Dylan Alcott and Andy Lapthorne, the top two quad wheelchair tennis players in the world, lashed out at the United States Tennis Association for omitting wheelchair matches from this year's U.S. Open.
Alcott called the USTA's decision "disgusting discrimination" in a thread on Twitter on Wednesday:
Dylan Alcott @DylanAlcott
Just got announced that the US Open will go ahead WITHOUT wheelchair tennis.. Players weren’t consulted. I thought I did enough to qualify - 2x champion, number 1 in the world. But unfortunately I missed the only thing that mattered, being able to walk. Disgusting discrimination
Lapthorne tweeted this is, "yet again another example of terrible leadership in the sport of tennis" and "if this isn’t changed I don’t know what to say other than discrimination!"
The USTA announced on Wednesday that the 2020 U.S. Open will be played at the USTA Billie Jean King National Tennis Center in New York from Aug. 31-Sept. 13.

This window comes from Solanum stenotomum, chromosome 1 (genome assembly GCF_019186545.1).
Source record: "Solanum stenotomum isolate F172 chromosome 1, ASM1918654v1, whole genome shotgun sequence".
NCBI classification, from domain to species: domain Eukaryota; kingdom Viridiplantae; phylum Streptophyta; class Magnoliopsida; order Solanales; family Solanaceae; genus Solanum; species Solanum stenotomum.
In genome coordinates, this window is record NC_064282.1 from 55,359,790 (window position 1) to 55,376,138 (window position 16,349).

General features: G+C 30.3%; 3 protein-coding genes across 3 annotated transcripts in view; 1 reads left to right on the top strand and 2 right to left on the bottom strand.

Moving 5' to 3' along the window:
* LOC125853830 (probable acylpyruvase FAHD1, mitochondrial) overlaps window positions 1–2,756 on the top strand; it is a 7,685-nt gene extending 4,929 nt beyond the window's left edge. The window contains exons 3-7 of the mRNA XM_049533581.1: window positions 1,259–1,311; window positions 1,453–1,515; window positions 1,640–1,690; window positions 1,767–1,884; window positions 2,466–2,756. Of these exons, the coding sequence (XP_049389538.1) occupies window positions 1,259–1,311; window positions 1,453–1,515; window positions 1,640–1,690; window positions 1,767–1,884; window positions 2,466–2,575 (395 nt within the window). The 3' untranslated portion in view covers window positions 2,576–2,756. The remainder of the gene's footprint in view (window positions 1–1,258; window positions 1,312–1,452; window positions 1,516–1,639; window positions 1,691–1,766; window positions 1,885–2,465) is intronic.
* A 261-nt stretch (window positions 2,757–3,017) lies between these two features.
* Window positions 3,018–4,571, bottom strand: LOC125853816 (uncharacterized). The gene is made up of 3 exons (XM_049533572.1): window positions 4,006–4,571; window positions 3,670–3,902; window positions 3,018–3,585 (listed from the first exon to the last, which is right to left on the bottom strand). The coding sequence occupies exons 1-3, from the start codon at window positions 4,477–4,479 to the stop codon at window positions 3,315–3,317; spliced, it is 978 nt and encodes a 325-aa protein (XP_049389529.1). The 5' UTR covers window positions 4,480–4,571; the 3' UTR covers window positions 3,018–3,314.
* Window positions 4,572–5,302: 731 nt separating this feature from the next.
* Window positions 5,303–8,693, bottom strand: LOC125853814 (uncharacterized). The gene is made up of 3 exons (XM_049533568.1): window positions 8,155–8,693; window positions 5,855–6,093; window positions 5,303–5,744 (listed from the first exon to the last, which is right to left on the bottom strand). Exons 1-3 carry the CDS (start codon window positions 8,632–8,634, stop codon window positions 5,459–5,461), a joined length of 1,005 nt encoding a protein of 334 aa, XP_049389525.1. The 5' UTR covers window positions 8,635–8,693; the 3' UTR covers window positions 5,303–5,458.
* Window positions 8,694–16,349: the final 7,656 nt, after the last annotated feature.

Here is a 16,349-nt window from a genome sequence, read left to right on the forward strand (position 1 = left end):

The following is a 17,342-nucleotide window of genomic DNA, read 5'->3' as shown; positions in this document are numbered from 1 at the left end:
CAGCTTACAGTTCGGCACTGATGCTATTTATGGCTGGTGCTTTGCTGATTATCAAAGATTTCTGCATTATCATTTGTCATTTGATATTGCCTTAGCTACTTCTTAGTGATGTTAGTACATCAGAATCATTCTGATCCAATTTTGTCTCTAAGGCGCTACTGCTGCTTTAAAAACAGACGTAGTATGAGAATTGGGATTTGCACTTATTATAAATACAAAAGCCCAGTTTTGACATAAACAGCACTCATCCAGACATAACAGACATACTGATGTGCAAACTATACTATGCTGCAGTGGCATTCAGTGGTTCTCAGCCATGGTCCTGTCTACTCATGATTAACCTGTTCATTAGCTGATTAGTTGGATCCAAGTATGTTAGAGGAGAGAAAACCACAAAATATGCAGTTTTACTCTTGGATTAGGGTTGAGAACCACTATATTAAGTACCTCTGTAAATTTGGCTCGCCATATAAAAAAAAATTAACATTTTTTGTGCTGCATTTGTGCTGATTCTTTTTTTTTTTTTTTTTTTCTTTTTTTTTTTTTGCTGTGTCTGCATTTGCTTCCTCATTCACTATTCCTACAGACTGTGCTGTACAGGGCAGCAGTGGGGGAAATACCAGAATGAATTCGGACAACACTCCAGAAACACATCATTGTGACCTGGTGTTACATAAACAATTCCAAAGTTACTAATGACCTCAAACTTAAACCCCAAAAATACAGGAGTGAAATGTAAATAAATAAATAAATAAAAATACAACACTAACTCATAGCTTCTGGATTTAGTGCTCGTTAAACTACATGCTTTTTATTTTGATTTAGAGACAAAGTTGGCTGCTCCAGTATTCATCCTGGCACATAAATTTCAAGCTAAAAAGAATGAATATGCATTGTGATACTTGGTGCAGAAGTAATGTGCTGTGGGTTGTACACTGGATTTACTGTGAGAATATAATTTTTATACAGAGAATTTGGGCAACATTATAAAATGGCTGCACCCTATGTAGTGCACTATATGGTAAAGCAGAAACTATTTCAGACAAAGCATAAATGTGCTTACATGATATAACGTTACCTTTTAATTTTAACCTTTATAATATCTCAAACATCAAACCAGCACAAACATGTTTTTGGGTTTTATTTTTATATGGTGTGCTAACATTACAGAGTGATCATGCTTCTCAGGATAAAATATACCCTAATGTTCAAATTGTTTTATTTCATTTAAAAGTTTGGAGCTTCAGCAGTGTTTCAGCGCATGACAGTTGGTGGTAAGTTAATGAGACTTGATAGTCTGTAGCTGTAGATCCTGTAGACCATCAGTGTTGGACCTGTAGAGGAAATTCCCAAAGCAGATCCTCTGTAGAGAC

In the announcement, though, it was revealed qualifying for singles and doubles, as well as tournaments in the mixed doubles, junior and wheelchair ranks, would not be included as part of the event.
Two-time grand slam singles champion Gordon Reid wrote on Twitter, "wheelchair players have had ZERO communication or consultation from either the ITF or the Grand Slam around this decision."
Lapthorne is the reigning U.S. Open wheelchair quad singles and doubles champion. He defeated Alcott 6-1, 6-0 in the final to win his second grand slam singles title. He and Alcott teamed up to beat Bryan Barten and David Wagner in the doubles final.